Property name Type Definition

ItemType

Enum

The type of item being migrated. Values include General, WindowsFeatureInstallation, WindowsFeature, and OSSetting.

ID

String

The ID of the migrated item. Examples of values include Local User, Local Group, and DHCP.

Success

Boolean

The value True is displayed if migration was successful; otherwise, False is displayed.

DetailsList

List <MigrationResultDetails>

A list of MigrationResultDetails objects.

Send-SmigServerData and Receive-SmigServerData cmdlets return results in a list of MigrationDataResult objects. Each MigrationDataResult object contains information about the data or share that the cmdlet processes, the result of the operation, any error or warning messages, and other related information. The following table describes the properties of a MigrationDataResult object.

 

Property name Type Definition

ItemType

Enum

The type of migrated item. Values include File, Folder, Share, and Encrypted File.

SourceLocation

String

The source location of the item, shown as a path name.

DestinationLocation

String

The destination location of the item, shown as a path name.

Success

Boolean

The value True is displayed if migration was successful; otherwise, False is displayed.

Size

Integer

The item size, in bytes.

ErrorDetails

List <MigrationResultDetails>

A list of MigrationResultDetails objects.

Error

Enum

Errors enumeration for errors that occurred.

WarningMessageList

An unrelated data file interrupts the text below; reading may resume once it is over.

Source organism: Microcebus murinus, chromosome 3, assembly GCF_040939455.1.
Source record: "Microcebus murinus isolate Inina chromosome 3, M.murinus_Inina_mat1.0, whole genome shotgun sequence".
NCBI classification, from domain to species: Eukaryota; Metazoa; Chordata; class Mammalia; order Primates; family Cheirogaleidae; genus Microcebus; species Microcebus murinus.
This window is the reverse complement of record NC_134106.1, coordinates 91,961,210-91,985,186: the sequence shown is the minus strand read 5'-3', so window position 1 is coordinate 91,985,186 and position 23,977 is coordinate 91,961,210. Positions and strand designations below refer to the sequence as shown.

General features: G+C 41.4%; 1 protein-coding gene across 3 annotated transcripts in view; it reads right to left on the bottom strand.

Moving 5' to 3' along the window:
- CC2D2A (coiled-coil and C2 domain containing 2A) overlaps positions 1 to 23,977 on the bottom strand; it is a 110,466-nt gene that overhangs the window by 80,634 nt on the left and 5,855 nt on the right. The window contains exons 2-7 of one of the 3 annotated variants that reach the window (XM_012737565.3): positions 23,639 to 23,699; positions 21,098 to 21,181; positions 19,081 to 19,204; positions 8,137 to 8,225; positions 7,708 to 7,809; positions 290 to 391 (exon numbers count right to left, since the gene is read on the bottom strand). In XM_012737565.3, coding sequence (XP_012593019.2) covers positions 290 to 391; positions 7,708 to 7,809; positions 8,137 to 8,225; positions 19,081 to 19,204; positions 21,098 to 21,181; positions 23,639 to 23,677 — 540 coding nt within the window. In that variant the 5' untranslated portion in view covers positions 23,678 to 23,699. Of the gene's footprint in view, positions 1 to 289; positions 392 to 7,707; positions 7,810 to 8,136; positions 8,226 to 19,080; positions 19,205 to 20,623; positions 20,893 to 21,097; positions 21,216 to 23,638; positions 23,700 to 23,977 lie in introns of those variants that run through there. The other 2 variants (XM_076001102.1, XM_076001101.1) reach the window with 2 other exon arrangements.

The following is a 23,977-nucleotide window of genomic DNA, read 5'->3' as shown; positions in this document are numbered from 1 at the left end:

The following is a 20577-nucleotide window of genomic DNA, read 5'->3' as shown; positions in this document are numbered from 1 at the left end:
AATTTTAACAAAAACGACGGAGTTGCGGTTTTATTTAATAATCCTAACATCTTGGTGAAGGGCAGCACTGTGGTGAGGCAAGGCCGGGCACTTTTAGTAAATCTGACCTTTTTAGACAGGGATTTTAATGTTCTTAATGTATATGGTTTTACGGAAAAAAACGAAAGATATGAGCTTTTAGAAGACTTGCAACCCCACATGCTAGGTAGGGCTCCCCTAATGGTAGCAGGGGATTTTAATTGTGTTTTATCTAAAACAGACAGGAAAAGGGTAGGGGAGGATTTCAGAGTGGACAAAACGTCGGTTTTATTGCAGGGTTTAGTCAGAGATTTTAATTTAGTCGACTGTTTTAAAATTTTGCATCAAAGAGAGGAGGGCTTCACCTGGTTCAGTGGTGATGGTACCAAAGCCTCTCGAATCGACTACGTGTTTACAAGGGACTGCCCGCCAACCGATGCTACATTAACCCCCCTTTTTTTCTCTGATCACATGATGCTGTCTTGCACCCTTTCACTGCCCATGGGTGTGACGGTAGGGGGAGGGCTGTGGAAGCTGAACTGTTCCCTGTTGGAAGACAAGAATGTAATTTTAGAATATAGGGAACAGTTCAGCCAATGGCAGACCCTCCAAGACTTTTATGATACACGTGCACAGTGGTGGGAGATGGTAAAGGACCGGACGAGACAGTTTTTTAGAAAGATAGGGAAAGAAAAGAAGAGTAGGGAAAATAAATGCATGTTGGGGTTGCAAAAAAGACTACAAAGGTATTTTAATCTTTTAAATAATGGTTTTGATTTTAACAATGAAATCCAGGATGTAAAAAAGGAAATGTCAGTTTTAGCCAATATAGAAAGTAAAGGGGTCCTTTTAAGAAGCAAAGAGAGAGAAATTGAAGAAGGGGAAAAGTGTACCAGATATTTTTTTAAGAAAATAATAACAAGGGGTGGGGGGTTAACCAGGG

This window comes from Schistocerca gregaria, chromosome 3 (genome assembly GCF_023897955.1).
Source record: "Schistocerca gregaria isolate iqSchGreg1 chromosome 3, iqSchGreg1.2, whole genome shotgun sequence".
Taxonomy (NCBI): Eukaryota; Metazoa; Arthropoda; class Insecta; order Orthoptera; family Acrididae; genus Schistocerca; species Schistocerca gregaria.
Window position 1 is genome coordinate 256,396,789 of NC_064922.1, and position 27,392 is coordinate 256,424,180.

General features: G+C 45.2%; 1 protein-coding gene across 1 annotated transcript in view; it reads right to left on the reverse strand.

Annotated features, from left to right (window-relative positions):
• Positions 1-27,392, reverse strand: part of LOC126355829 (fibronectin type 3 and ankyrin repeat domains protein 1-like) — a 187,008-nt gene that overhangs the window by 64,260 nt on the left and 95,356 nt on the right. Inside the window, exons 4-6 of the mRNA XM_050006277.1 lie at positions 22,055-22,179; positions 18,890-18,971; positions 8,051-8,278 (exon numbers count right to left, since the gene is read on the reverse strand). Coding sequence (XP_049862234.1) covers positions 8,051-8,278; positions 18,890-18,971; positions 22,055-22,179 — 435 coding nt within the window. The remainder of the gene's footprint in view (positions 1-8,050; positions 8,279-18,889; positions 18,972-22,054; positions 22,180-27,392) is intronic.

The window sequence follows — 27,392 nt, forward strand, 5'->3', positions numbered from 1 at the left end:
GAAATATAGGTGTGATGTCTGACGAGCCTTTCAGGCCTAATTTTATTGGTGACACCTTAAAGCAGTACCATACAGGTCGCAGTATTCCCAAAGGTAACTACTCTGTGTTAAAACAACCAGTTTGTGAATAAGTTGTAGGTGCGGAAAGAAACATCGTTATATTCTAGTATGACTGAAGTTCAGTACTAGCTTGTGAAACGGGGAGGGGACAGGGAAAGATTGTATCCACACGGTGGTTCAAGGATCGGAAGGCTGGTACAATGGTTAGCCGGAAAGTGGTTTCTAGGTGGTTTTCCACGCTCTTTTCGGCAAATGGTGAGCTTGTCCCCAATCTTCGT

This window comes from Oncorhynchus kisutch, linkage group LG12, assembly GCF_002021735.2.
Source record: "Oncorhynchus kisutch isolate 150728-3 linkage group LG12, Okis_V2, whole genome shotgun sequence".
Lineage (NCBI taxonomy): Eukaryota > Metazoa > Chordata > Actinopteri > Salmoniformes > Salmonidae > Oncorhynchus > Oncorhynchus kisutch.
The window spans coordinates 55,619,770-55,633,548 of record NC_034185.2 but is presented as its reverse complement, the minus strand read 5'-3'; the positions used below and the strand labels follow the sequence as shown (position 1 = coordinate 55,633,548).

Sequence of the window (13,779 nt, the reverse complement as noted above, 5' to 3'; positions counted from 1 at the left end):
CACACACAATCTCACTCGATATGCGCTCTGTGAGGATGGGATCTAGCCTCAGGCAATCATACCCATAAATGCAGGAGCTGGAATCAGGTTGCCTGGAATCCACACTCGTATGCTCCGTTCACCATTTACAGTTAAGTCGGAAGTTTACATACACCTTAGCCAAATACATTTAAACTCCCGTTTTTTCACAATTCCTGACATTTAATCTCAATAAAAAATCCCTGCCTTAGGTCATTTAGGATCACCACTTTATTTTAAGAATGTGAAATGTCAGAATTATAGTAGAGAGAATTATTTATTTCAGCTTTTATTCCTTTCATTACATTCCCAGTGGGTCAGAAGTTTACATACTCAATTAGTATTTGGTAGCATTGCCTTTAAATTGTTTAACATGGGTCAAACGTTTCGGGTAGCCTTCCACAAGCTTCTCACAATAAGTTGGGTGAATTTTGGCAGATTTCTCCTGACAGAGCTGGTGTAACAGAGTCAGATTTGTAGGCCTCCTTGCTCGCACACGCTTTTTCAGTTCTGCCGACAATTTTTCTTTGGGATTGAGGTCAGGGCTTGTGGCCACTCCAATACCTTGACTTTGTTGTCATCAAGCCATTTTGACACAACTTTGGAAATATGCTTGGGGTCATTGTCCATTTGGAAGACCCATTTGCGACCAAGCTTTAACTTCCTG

List <String>

A list of warning messages.

The following table describes the properties of objects within the MigrationResultDetails object that are common to both MigrationResult and MigrationDataResult objects.

 

Property name Type Definition

FeatureId

String

The name of the migration setting that is related to the item. Examples of values include IPConfig and DNS. This property is empty for data migration.

Messages

List <String>

A list of detailed event messages.

DetailCode

Integer

The error or warning code associated with each event message.

Severity

Enum

The severity of an event, if events occurred. Examples of values include Information, Error, and Warning.

Title

String

Title of the result object. Examples of values include NIC physical address for IP configuration, or user name for local user migration.

The following examples show how to store the list of the result objects in a variable, and then use the variable in a query to return the content of result objects after migration is complete.

  1. To run a cmdlet and save the result in variable, type a command in the following format, and then press Enter.

    $ VariableName = $(Cmdlet)

    The following is an example.

    $ImportResult = $(Import-SmigServerSetting -FeatureId DHCP -User all -Group -Path D:\rmt\DemoStore -force -Verbose)

    This command runs the Import-SmigServerSetting cmdlet with several parameters specified, and then saves result objects in the variable ImportResult.

  2. After the Import-SmigServerSetting cmdlet has completed its operations, return the information contained in the result object by typing a command in the following format, and then pressing Enter.